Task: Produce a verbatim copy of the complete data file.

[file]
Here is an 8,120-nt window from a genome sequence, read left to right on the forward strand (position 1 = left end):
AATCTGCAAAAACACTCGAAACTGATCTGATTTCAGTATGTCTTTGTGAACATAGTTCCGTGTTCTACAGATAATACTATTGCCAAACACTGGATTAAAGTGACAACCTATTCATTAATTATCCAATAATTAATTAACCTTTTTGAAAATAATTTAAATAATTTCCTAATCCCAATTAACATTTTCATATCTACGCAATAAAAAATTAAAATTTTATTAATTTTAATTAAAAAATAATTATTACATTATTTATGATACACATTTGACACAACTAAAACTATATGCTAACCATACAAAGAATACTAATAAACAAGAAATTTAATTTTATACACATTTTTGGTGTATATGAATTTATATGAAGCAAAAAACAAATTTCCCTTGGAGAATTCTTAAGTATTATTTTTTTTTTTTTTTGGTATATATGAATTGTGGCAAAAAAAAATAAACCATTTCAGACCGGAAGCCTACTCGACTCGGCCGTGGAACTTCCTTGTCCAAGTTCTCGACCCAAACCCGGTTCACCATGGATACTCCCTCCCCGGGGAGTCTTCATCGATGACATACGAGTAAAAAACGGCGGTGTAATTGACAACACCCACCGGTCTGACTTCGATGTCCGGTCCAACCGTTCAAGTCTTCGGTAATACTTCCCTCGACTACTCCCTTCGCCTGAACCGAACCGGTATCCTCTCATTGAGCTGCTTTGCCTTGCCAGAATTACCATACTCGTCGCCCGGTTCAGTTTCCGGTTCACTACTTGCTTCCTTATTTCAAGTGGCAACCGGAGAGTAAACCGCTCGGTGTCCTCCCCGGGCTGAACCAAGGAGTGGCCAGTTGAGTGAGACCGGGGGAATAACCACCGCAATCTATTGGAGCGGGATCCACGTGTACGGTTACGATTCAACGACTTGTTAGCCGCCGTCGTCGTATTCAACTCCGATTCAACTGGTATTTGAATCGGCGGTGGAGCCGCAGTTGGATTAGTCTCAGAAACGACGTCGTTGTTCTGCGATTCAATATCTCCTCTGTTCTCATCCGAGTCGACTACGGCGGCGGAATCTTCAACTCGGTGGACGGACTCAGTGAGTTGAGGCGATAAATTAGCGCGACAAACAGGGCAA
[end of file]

Here is an 8,120-nt window from a genome sequence, read left to right on the forward strand (position 1 = left end):
AATCTGCAAAAACACTCGAAACTGATCTGATTTCAGTATGTCTTTGTGAACATAGTTCCGTGTTCTACAGATAATACTATTGCCAAACACTGGATTAAAGTGACAACCTATTCATTAATTATCCAATAATTAATTAACCTTTTTGAAAATAATTTAAATAATTTCCTAATCCCAATTAACATTTTCATATCTACGCAATAAAAAATTAAAATTTTATTAATTTTAATTAAAAAATAATTATTACATTATTTATGATACACATTTGACACAACTAAAACTATATGCTAACCATACAAAGAATACTAATAAACAAGAAATTTAATTTTATACACATTTTTGGTGTATATGAATTTATATGAAGCAAAAAACAAATTTCCCTTGGAGAATTCTTAAGTATTATTTTTTTTTTTTTTTGGTATATATGAATTGTGGCAAAAAAAAATAAACCATTTCAGACCGGAAGCCTACTCGACTCGGCCGTGGAACTTCCTTGTCCAAGTTCTCGACCCAAACCCGGTTCACCATGGATACTCCCTCCCCGGGGAGTCTTCATCGATGACATACGAGTAAAAAACGGCGGTGTAATTGACAACACCCACCGGTCTGACTTCGATGTCCGGTCCAACCGTTCAAGTCTTCGGTAATACTTCCCTCGACTACTCCCTTCGCCTGAACCGAACCGGTATCCTCTCATTGAGCTGCTTTGCCTTGCCAGAATTACCATACTCGTCGCCCGGTTCAGTTTCCGGTTCACTACTTGCTTCCTTATTTCAAGTGGCAACCGGAGAGTAAACCGCTCGGTGTCCTCCCCGGGCTGAACCAAGGAGTGGCCAGTTGAGTGAGACCGGGGGAATAACCACCGCAATCTATTGGAGCGGGATCCACGTGTACGGTTACGATTCAACGACTTGTTAGCCGCCGTCGTCGTATTCAACTCCGATTCAACTGGTATTTGAATCGGCGGTGGAGCCGCAGTTGGATTAGTCTCAGAAACGACGTCGTTGTTCTGCGATTCAATATCTCCTCTGTTCTCATCCGAGTCGACTACGGCGGCGGAATCTTCAACTCGGTGGACGGACTCAGTGAGTTGAGGCGATAAATTAGCGCGACAAACAGGGCAA